One thing I like about watching anime is that they sometimes pick unusual time periods and countries in which to set stories, and rather than getting an American-centric view of the setting, we have it filtered through Japanese eyes.

Schwarzesmarken is one of the series I've been watching this winter, and it's set in 1983, East Germany, during an alien invasion.

I'm not sure why this particular setting was chosen, but it's certainly a unique one. Even though Germany as a whole is normally considered part of western Europe, at this point in time the DDR (the Deutsche Demokratische Republik) is part of the communist Eastern Bloc.

In Schwarzesmarken the aliens known as BETA have landed somewhere in eastern Europe/western Central Asia and are making their march west. Poland seems to have already been destroyed, leaving East Germany as the shield that protects the rest of Europe from invasion. The BETA aren't the usual spaceship faring variety and if anything seem fairly unintelligent. Fighting them is like fighting giant bloodthirsty locusts. What they lack in intelligence they make up in numbers.

The story focuses on the exploits of the 666th TSF Squadron, nicknamed Schwarzesmarken, or Black Marks (though the German is left untranslated, as it was for the original Japanese audience). This being anime, their units of choice are mecha, and they're the best TSF unit in East Germany, often taking the most dangerous assignments.

But what makes this different from other series, is that the 666th is just the best in East Germany.

The writing doesn't always make the best use of the time period, and there are moments where the behavior of the series' characters feels very anime and/or Japanese rather than German, but the one thing it does well is present multiple dangers from multiple sides, and just how hard it is for the 666th to get their job done.

The first time this is presented well is when they participate in a joint mission with the UN to retake land in Poland. Unfortunately the scriptwriter/storyboard artist completely botched which part of the map was ocean and which part was land, resulting in a landing on the southern beaches of Poland. They did land in a real location, and you can see the map in the show matches the real world, except the ocean and land colors are inverted, and the invasion tactics dialogue is scripted to match the inversion.

Geographical errors aside, the joint missions shows what the capitalist west is able to put out in sheer firepower versus the communist east. West Germany and their American allies have much less practical experience fighting the BETA, but they're able to make up for a lot of it with long range ballistics that don't require their soldiers to get up close and personal with their mecha. The scrappy members of the 666th are so used to fighting on limited resources that their western Allies don't realize that they frequently get into melee range in combat and it nearly kills the 666th.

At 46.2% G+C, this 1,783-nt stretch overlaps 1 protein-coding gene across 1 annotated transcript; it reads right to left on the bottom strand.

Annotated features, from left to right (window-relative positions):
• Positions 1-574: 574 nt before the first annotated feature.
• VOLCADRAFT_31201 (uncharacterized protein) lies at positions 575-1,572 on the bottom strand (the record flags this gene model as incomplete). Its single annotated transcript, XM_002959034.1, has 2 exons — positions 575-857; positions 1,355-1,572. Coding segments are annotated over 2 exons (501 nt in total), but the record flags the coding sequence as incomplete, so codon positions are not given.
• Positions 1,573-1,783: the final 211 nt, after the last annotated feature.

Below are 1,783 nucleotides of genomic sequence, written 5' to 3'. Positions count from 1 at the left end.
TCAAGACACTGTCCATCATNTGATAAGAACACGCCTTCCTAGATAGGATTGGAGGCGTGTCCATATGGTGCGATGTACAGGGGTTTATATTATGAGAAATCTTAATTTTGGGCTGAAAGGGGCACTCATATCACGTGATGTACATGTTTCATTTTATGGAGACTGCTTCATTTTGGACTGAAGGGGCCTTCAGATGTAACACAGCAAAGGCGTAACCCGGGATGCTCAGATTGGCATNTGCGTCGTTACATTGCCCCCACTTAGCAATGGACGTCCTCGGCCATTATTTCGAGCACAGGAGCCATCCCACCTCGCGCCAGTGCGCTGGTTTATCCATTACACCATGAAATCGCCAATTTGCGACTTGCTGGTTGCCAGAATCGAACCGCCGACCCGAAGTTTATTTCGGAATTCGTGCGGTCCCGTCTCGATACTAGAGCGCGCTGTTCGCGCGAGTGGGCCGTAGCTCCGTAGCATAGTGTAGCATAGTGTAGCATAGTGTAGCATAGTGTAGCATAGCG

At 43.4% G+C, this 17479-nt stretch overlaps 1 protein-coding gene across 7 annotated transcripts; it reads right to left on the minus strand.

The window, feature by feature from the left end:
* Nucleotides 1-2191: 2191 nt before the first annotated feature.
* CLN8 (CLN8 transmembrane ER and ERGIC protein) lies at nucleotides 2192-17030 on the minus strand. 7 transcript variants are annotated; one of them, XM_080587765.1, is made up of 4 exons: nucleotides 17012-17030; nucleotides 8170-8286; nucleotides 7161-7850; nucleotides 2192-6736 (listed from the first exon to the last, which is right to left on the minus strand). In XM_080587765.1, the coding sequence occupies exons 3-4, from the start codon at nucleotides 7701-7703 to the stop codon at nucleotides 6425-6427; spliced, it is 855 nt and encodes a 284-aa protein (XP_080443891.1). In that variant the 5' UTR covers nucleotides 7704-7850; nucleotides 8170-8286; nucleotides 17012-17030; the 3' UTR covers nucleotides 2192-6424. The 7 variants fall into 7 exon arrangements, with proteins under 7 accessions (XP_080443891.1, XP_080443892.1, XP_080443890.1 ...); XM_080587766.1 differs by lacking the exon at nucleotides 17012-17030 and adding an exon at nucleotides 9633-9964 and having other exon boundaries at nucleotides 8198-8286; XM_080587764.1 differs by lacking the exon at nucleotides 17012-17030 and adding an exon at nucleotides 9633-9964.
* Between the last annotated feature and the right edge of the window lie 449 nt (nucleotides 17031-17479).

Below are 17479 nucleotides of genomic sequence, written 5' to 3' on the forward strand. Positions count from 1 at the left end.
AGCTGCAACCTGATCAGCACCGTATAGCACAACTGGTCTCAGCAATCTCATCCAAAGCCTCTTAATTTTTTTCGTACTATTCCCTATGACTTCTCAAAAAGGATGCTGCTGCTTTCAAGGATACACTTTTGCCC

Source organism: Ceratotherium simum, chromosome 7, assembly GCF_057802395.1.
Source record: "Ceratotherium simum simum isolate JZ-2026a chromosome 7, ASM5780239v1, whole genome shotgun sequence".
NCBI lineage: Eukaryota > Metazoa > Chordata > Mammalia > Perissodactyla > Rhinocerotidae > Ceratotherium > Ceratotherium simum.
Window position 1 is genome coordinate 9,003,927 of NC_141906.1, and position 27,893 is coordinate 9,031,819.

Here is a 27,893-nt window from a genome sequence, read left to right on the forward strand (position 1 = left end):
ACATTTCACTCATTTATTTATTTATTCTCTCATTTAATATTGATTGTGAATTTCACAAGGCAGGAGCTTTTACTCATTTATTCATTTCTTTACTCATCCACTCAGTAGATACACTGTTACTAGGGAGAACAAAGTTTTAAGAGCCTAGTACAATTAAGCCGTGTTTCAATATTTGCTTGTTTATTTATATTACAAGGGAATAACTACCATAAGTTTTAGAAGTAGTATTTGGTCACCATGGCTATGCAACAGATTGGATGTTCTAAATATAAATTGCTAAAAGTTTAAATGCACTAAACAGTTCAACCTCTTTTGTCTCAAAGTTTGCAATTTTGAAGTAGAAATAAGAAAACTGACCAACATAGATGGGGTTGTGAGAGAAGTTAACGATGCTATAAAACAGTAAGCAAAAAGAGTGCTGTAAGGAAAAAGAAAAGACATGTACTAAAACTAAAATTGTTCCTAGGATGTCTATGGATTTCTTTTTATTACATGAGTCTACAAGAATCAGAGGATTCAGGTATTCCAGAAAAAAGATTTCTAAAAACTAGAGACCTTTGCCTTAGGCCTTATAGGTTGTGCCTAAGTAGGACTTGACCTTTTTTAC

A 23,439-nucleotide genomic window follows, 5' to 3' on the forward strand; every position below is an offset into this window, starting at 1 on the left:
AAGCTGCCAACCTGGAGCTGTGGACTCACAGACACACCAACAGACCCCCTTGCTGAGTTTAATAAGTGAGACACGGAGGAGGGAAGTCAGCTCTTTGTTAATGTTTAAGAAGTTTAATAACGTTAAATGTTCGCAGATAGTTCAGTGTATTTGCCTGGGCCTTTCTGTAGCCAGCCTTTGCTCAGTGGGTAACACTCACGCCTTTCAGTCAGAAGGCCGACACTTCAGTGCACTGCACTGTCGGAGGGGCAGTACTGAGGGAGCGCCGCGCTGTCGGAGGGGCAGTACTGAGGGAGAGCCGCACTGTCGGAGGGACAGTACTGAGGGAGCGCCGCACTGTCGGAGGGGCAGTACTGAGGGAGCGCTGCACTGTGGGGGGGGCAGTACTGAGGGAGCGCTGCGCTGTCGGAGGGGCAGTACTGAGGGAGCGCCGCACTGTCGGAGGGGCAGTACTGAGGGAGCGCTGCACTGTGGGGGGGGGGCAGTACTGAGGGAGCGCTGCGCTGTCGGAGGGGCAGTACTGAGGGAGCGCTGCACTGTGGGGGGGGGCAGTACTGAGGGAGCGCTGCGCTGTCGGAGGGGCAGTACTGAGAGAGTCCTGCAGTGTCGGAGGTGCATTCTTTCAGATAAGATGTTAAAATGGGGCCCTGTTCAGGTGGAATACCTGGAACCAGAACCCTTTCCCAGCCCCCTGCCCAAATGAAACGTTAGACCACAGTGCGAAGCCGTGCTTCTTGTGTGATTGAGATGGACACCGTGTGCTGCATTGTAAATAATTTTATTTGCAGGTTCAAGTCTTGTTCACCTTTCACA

The series isn't just the members of Schwarzesmarken dealing with crappier tech and limited ammo, or that they're constantly under alien attack in a way the western countries aren't. By setting the series in communist East Germany, the squadron also has to deal with political struggles between the National People's Army and the Ministry for State Security (better known as the Stasi), and it's clear from multiple characters that no one wants to mess with the Stasi. Historically, they were among the most effective secret police to exist.

The soldiers of Schwarzesmarken live in the kind of country where one member of their unit is specifically a political officer who makes sure everyone else tows the party line. Even the middle of combat, the question is not what is best to win the battle, but what is best for the party.

Regardless of an alien invasion going on, the most dangerous enemies are human, and a lot of the 666th's difficulties can be chalked up to trying to deal with a system that doesn't always work or have their best interests in mind. But if they want to save their country, this is what they have to deal with no matter how they individually feel about it.

We don't really see how or where the timeline diverged from our world, since relations between East and West Germany seem particular frosty for 1983 (this was a period when they were getting closer in our world, with reunification being seven years away), but the series gets points for making choosing an unusual country for an underdog fight.

Schwarzesmarken is still streaming so I'm not sure what kind of ending it will end up having, but I'm guessing for something along the lines of a Pyrrhic victory. Since it's a prequel to the Muv-Luv series, I'm pretty sure the aliens are here to stay, so at best the 666th might stop them for a short while. But, given their capabilities I'm not sure they'll get even that. I do like rooting for them, for being undermanned, outgunned, and fighting for a country that alternately finds them useful or an inconvenient depending on who's currently in charge.

It's just that they're human, and there's only so much a small group of humans can do.